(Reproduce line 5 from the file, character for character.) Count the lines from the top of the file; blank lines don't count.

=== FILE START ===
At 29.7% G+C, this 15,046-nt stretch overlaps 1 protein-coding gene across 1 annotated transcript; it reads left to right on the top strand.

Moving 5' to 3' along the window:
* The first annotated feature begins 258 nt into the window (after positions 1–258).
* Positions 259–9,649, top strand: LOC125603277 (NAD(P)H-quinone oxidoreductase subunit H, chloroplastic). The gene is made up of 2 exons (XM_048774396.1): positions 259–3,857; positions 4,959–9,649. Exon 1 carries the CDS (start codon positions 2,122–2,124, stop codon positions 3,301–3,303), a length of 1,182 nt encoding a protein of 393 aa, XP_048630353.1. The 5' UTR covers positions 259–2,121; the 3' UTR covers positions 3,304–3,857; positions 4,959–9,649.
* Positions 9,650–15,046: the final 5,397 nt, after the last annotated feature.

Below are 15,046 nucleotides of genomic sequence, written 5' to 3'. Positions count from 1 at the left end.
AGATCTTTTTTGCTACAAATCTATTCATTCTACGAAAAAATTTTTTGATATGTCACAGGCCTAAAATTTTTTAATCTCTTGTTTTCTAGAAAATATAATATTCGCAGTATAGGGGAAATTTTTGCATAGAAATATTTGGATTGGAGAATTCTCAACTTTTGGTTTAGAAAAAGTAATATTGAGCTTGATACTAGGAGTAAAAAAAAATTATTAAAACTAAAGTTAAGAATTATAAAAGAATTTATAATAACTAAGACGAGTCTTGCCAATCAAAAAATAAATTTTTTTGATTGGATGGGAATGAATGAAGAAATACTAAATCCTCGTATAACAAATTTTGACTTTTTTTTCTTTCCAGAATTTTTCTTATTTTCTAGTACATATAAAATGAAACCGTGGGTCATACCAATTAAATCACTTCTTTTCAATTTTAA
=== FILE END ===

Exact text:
* Positions 9,650–15,046: the final 5,397 nt, after the last annotated feature.